The sentence, therefore, was illegal because of the 3 year minimum imposed. We will exercise our original jurisdiction
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and sentence the defendant to the Youth Reception and Correction Center, Yardville, for a minimum of 2 years and impose a fine of $25.
Defendant further argues that the sentence, even though it may be reduced to a 2 year minimum as we have done, would be excessive. We have carefully considered the presentence report. We are firmly of the opinion that the sentence which we have imposed is reasonable, particularly in view of the well recognized horrendous effect that heroin has upon an individual and upon our society.
The judgment of conviction is modified to provide that defendant be sentenced to the Youth Reception and Correction Center, Yardville, for a minimum of 2 years and fined $25.
HALPERN, J.A.D. (dissenting). Unquestionably, a conflict exists between N.J.S.A. 30:4-148 and N.J.S.A. 24:18-47. Under the former statute, a minimum may not be fixed when sentencing to a reformatory. Under the latter statute, when sentencing a first offender under the Uniform Narcotic Drug Law, it is mandatory to impose "* * * a fine not exceeding $2,000 and [by] imprisonment with hard labor, for a term of not less than 2 years nor more than 15 years; * * *."
In Ammirata, supra , the court held that a reformatory sentence for a narcotic drug violation "must be for the minimum [2 years] fixed by 24:18-47." It reconciled the patent conflict between 30:4-148 and 24:18-47 by theorizing that the Legislature, by its silence in subsequent amendments to 24:18-47, expressed its intent to have the mandatory minimum under 24:18-47 supersede the prohibition on imposing minimum sentences under 30:4-148. See State v. Lavender , 113 N.J. Super. 576 (App. Div. 1971) where Ammirata was discussed, and held inapplicable to a bookmaking sentence under N.J.S.A. 2A:112-3, and that N.J.S.A. 30:4-155 mandated that sentences to Clinton Reformatory for Women could not contain a minimum term.
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The Ammirata result was adopted in Pallitto, supra , and is being followed by the majority of this court. In my mind such construction is unwarranted. It is contrary to the approved and recognized philosophy that reformatory sentences are designed to correct and rehabilitate the offender, rather than to seek retribution. Horton, supra; see American Bar Association Standards, Approved Draft, 1968, Sentencing Alternatives and Procedures § 3.2.
The Legislature provided that only persons between the ages of 15 and 30 are eligible for confinement to a reformatory, if convicted of an offense punishable by imprisonment in the State Prison, and if never previously confined in a State Prison. (N.J.S.A. 30:4-147). Unquestionably, the Legislature, for about 70 years has felt that such persons had a better chance to be rehabilitated under an indeterminate sentence and returned to society as a useful member thereof, than persons not in that category. In re Marlow , 75 N.J.L. 400 (S. Ct. 1907). If the Legislature intended to break away from this long-standing philosophy of reformatory sentencing, it would have done so by specifically creating an exception in narcotic offenses. This is precisely what it did in enacting N.J.S.A. 2A:168-1, wherein it empowered courts to generally suspend prison sentences imposed except for violations of the Uniform Narcotic Drug Law (N.J.S.A. 24:18) -- with the further exception that the sentences of first narcotic offenders could be suspended.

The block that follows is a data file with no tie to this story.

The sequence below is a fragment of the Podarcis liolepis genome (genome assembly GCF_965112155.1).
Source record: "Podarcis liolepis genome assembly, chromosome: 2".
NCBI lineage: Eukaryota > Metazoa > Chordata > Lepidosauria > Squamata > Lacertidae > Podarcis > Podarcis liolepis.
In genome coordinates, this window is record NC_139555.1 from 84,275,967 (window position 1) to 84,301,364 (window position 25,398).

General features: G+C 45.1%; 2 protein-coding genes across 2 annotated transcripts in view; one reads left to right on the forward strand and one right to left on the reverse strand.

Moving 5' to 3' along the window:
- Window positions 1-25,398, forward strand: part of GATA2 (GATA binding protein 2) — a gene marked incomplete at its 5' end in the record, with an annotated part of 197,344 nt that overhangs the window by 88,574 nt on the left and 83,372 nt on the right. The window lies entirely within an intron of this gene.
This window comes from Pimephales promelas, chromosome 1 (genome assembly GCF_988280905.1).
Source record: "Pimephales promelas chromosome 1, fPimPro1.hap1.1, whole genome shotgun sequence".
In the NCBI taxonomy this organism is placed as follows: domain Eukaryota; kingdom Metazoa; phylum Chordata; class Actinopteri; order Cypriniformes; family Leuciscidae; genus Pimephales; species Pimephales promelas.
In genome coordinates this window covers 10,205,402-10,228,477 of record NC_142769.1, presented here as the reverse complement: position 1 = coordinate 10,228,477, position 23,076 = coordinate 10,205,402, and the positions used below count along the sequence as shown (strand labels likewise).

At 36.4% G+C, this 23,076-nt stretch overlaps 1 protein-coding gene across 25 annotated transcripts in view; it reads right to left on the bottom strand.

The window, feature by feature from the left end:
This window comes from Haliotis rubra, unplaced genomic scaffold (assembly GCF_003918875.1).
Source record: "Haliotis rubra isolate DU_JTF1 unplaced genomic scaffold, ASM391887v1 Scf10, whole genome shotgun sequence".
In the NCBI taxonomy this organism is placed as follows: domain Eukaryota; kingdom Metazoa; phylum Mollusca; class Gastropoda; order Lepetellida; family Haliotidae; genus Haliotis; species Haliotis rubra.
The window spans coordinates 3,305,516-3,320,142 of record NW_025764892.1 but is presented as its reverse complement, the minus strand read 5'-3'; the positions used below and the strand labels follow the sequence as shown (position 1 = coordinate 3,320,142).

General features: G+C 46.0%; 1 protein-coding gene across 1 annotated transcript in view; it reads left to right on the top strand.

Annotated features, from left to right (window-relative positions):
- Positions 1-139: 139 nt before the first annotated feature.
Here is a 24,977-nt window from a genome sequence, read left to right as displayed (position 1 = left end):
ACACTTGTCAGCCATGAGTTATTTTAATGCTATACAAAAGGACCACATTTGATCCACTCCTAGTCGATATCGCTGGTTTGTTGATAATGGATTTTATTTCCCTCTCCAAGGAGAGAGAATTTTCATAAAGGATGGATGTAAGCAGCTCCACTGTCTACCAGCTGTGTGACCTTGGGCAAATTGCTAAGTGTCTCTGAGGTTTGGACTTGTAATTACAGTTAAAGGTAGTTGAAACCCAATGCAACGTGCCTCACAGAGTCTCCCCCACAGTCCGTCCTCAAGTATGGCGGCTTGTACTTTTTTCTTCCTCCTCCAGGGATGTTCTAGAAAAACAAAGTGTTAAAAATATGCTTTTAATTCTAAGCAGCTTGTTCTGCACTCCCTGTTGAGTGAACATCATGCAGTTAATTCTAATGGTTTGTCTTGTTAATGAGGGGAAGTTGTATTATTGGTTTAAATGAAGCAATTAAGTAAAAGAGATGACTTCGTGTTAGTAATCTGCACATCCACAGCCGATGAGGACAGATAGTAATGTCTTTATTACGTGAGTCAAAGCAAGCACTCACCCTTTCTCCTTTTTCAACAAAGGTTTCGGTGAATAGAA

With due respect to the courts in Ammirata and Pallitto , and the majority of this court, I do not believe the Legislature intended to mandate a two year minimum when imposing a reformatory sentence under N.J.S.A. 24:18-47(c)(1). I see no objection, legal or otherwise, to the court in the instant case imposing an indeterminate reformatory term without a minimum. We must assume that the Board of Managers of the reformatory is cognizant of the Legislature's intent as expressed in N.J.S.A. 24:18-47 and would consider it in granting parole, as well as the best interests of
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the defendant and the public. Such construction is more compatible with the aims and purposes of the Legislature.*fn1
If my views are erroneous, and the majority's determination that the sentence must be for a two year minimum is correct, then I see nothing illegal in the three year minimum imposed on defendant. N.J.S.A. 24:18-47(c)(1) mandates a term of "not less" than two years -- if a minimum must be imposed, then such minimum may be more than two years, and the three year minimum imposed on defendant was valid.
I would modify the reformatory sentence so as to make it indeterminate pursuant to N.J.S.A. 30:4-148, without fixing a minimum.